About Helicopter Fuel Consumption

It’s only part of the cost of operations.

Among the stats recorded for this blog are the search phrases people use to find content here. I can’t tell you how many times I’ve found search phrases related to “helicopter mileage” or “helicopter miles per gallon” or “helicopter fuel burn.” It seems that a lot of people are really interested in learning how much fuel a helicopter burns.

It’s not just the blog, either. I get related questions every time I do a rides gig. I’d say that 1 out of every 10 adult passengers wants to know how many miles per gallon my helicopter gets or gallons per hour my helicopter burns.

Of course, a helicopter’s fuel burn varies based on its make and model — just like an SUV will burn more fuel than a compact car. Bigger engines burn more fuel.

Fuel burn also varies based on conditions, again just like a car. If I cruise alone on a cool day near sea level, the helicopter will be operating efficiently with a light weight to carry and burn less fuel than if I operate near maximum gross weight on a hot day. This is similar to a car’s “highway” and “city” MPG ratings.

Ready for my answer to the question?

My helicopter burns roughly 15 to 17 gallons per hour, depending on conditions.

Helicopters generally take one of two different kinds of fuel. Some helicopters with piston engines, including mine, burn AvGas, which is also known as 100LL, a high-octane, leaded fuel similar to what you might put in a car. (I actually “dispose of” spoiled AvGas in my lawnmower and ATV once in a while. My understanding is that the lead will damage a car’s catalytic converter so I’d never put AvGas in my Jeep or Honda.) Other helicopters with turbine engines, like a JetRanger, burn JetA, which is the same stuff they put in jet airplanes. (It’s also remarkably similar to diesel, although I’ve never put JetA in my truck.)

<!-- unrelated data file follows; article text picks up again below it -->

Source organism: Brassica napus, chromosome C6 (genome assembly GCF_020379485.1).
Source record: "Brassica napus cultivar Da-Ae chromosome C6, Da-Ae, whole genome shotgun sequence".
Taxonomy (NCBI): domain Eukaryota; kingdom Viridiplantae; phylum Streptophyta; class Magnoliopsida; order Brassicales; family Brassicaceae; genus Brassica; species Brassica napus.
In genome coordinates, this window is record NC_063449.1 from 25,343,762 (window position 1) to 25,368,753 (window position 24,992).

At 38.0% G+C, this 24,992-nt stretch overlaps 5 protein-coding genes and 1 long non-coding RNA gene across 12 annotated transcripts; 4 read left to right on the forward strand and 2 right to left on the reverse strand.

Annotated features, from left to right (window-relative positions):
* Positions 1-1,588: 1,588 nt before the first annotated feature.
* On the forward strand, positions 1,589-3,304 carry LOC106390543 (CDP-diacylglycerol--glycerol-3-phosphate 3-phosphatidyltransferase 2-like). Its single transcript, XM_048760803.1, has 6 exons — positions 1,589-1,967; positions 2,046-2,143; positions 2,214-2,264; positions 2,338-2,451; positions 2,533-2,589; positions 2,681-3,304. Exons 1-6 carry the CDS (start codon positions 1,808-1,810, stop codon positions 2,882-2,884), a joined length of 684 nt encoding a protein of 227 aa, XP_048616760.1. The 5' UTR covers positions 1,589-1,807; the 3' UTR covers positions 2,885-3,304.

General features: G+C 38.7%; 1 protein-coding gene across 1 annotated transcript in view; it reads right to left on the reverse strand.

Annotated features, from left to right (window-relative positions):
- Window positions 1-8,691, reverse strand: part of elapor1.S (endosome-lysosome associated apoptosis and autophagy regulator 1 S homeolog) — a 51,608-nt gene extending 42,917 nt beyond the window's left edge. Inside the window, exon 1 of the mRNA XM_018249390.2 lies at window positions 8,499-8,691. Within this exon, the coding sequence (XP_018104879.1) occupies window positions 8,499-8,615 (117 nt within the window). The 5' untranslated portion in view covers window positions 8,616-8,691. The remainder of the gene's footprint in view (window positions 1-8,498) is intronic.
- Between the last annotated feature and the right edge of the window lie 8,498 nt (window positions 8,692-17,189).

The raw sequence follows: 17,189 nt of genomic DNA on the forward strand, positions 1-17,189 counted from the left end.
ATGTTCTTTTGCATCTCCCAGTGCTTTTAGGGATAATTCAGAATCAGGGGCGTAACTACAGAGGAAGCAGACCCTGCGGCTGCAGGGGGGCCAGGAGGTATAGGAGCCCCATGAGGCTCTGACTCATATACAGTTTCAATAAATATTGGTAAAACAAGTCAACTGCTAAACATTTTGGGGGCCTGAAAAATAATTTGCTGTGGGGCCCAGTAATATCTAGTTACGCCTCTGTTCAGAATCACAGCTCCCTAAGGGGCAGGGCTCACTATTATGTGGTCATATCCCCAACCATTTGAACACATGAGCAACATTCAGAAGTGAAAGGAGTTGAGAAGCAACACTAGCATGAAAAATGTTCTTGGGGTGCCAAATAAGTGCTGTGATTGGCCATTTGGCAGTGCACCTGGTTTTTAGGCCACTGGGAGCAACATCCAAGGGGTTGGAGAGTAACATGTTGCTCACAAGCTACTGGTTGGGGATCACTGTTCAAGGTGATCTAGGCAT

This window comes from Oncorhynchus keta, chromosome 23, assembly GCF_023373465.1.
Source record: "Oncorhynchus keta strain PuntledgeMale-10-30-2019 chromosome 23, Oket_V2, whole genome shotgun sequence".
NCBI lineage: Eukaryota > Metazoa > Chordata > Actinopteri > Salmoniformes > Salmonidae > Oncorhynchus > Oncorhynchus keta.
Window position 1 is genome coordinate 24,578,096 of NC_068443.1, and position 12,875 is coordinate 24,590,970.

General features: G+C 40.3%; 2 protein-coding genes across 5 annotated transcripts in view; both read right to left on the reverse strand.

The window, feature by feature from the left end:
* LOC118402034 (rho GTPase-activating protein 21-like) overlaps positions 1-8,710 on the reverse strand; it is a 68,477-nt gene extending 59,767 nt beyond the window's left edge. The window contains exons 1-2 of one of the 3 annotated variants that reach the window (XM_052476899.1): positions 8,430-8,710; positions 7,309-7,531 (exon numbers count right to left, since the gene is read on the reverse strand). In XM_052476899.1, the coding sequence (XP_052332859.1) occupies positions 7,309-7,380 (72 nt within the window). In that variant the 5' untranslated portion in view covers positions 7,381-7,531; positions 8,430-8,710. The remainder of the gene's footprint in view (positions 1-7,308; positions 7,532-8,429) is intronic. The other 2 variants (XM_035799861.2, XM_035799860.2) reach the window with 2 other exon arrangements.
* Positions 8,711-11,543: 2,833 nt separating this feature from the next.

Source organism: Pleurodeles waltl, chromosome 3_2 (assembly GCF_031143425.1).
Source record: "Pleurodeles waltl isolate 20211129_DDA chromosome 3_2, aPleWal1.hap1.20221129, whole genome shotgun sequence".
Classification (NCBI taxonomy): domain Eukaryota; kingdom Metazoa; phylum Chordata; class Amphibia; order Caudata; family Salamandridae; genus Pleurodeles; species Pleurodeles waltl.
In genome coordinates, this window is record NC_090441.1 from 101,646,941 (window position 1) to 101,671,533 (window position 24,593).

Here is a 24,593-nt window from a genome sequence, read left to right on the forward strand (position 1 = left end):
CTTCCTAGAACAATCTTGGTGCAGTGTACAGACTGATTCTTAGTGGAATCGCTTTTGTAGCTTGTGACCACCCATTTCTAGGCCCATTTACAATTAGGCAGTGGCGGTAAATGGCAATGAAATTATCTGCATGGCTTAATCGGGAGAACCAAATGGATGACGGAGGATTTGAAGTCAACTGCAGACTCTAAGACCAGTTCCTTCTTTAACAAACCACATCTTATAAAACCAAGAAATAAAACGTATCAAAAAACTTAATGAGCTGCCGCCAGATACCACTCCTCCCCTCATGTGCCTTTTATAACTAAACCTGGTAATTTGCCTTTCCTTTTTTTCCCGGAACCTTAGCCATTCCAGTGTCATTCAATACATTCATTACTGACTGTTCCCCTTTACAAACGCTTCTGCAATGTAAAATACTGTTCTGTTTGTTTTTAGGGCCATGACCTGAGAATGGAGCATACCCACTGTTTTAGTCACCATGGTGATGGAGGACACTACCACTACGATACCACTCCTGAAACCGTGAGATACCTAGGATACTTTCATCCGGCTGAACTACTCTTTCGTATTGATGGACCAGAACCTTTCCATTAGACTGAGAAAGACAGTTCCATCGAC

Aviation fuel prices vary the same way auto fuel prices vary. AvGas and JetA seldom cost the same. These days, my local airport sells AvGas for $5.14/gallon and JetA for $4.04/gallon. The least I’ve ever paid for AvGas was $2.43/gallon way back when I first started flying. The most was around $9/gallon when I needed to refuel at an airport with a fancy FBO that normally caters to business jets. Ouch.

R44 Gauges
I have two tanks that supply the engine with fuel from a single feed (so there’s no need to switch tanks in flight) for a total of 46.5 gallons of usable fuel. (The Master switch is on but the engine is not running in this photo.)

My helicopter can hold about 46 gallons of fuel. I can fly for 2-1/2 to 3 hours on that, depending on conditions. If you figure I average about 100 knots when cruising — that’s 115 miles per hour or 185 kilometers per hour — I can cover about 300 miles on a full tank. Of course, that also depends on wind conditions; I’ll fly fewer miles with a headwind than with a tailwind or no wind.